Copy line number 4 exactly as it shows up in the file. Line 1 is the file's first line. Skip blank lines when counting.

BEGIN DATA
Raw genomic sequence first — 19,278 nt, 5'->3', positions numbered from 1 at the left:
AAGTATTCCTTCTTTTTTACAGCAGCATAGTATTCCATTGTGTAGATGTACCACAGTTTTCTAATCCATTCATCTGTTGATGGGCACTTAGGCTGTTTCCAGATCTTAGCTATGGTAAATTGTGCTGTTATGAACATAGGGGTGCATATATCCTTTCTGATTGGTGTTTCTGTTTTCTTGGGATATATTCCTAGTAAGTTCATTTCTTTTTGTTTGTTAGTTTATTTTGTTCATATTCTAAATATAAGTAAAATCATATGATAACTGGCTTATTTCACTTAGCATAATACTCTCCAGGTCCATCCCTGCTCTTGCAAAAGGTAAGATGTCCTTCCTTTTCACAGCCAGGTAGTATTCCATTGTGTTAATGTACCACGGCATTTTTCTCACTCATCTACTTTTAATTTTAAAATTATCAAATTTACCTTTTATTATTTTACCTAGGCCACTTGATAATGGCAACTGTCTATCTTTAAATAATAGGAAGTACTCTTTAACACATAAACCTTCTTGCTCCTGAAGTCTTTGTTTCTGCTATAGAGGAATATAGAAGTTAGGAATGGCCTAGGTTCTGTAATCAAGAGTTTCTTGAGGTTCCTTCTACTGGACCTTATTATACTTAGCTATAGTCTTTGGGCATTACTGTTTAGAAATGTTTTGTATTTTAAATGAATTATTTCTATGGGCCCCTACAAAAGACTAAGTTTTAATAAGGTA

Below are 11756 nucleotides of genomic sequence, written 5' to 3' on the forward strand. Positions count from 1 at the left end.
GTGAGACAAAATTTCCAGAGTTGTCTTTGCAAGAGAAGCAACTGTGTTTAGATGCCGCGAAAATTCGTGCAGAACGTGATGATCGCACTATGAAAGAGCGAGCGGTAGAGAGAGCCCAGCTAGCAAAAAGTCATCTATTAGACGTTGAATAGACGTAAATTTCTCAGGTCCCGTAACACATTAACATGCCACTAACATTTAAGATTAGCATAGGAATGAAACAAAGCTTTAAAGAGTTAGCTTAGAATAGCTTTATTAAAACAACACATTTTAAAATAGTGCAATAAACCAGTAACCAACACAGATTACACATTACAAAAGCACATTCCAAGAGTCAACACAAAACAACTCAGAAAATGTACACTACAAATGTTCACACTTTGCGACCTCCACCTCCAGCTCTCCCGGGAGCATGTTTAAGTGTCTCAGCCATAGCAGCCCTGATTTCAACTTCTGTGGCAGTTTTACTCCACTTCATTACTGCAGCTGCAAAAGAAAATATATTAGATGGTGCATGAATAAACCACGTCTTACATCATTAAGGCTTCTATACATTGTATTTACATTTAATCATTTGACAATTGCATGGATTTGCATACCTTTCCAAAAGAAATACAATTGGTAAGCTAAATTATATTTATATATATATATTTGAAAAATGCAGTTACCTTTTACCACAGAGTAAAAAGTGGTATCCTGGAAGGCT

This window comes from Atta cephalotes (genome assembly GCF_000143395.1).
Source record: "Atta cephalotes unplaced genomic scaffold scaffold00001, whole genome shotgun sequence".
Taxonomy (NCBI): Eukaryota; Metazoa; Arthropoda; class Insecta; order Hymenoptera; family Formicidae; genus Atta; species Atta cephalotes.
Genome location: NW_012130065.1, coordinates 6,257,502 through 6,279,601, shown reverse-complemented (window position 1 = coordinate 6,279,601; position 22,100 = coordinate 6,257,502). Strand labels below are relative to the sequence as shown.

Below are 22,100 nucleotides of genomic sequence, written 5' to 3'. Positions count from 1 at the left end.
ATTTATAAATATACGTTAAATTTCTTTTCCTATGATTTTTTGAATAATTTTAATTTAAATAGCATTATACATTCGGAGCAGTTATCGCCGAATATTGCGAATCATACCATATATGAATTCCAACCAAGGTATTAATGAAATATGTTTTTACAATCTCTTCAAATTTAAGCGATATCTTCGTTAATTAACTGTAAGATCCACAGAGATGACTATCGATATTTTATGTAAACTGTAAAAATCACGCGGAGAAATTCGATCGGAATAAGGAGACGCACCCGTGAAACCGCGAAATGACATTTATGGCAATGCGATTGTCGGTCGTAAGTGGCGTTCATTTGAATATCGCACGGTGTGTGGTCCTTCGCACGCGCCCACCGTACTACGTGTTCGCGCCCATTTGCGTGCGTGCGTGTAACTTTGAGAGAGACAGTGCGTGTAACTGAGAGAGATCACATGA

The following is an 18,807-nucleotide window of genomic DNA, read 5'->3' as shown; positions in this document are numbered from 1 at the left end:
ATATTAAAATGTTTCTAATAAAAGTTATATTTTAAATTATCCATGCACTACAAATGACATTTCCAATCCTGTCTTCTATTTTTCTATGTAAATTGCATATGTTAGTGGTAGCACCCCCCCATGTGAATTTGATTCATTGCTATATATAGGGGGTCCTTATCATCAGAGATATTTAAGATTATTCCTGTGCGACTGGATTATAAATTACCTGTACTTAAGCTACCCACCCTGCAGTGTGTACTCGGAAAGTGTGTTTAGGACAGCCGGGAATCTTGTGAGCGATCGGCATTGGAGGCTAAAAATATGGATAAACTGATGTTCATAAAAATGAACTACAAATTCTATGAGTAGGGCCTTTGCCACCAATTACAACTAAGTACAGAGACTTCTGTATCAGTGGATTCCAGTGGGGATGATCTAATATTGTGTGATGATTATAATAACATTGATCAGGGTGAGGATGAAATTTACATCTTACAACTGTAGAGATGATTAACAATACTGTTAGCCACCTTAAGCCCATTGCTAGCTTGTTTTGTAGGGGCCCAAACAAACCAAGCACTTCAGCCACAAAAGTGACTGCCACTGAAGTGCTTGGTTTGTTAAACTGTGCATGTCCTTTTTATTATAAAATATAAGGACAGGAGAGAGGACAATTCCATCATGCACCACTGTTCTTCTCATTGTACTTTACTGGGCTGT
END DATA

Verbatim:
GTGAGACAAAATTTCCAGAGTTGTCTTTGCAAGAGAAGCAACTGTGTTTAGATGCCGCGAAAATTCGTGCAGAACGTGATGATCGCACTATGAAAGAGCGAGCGGTAGAGAGAGCCCAGCTAGCAAAAAGTCATCTATTAGACGTTGAATAGACGTAAATTTCTCAGGTCCCGTAACACATTAACATGCCACTAACATTTAAGATTAGCATAGGAATGAAACAAAGCTTTAAAGAGTTAGCTTAGAATAGCTTTATTAAAACAACACATTTTAAAATAGTGCAATAAACCAGTAACCAACACAGATTACACATTACAAAAGCACATTCCAAGAGTCAACACAAAACAACTCAGAAAATGTACACTACAAATGTTCACACTTTGCGACCTCCACCTCCAGCTCTCCCGGGAGCATGTTTAAGTGTCTCAGCCATAGCAGCCCTGATTTCAACTTCTGTGGCAGTTTTACTCCACTTCATTACTGCAGCTGCAAAAGAAAATATATTAGATGGTGCATGAATAAACCACGTCTTACATCATTAAGGCTTCTATACATTGTATTTACATTTAATCATTTGACAATTGCATGGATTTGCATACCTTTCCAAAAGAAATACAATTGGTAAGCTAAATTATATTTATATATATATATTTGAAAAATGCAGTTACCTTTTACCACAGAGTAAAAAGTGGTATCCTGGAAGGCT